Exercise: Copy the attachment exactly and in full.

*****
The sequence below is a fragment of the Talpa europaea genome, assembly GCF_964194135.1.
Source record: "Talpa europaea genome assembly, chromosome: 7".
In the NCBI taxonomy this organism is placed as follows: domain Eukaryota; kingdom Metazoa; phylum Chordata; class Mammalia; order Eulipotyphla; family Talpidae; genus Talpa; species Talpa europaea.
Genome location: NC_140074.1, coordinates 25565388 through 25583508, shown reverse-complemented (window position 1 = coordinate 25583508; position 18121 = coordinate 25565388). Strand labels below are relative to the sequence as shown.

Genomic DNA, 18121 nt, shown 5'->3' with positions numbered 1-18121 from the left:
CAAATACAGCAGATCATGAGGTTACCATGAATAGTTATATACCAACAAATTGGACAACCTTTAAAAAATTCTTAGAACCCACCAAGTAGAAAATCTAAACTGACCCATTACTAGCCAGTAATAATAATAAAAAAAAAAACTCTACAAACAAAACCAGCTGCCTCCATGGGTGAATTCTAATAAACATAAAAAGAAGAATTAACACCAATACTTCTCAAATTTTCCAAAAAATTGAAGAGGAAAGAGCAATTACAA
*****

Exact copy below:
The sequence below is a fragment of the Talpa europaea genome, assembly GCF_964194135.1.
Source record: "Talpa europaea genome assembly, chromosome: 7".
In the NCBI taxonomy this organism is placed as follows: domain Eukaryota; kingdom Metazoa; phylum Chordata; class Mammalia; order Eulipotyphla; family Talpidae; genus Talpa; species Talpa europaea.
Genome location: NC_140074.1, coordinates 25565388 through 25583508, shown reverse-complemented (window position 1 = coordinate 25583508; position 18121 = coordinate 25565388). Strand labels below are relative to the sequence as shown.

Genomic DNA, 18121 nt, shown 5'->3' with positions numbered 1-18121 from the left:
CAAATACAGCAGATCATGAGGTTACCATGAATAGTTATATACCAACAAATTGGACAACCTTTAAAAAATTCTTAGAACCCACCAAGTAGAAAATCTAAACTGACCCATTACTAGCCAGTAATAATAATAAAAAAAAAAACTCTACAAACAAAACCAGCTGCCTCCATGGGTGAATTCTAATAAACATAAAAAGAAGAATTAACACCAATACTTCTCAAATTTTCCAAAAAATTGAAGAGGAAAGAGCAATTACAA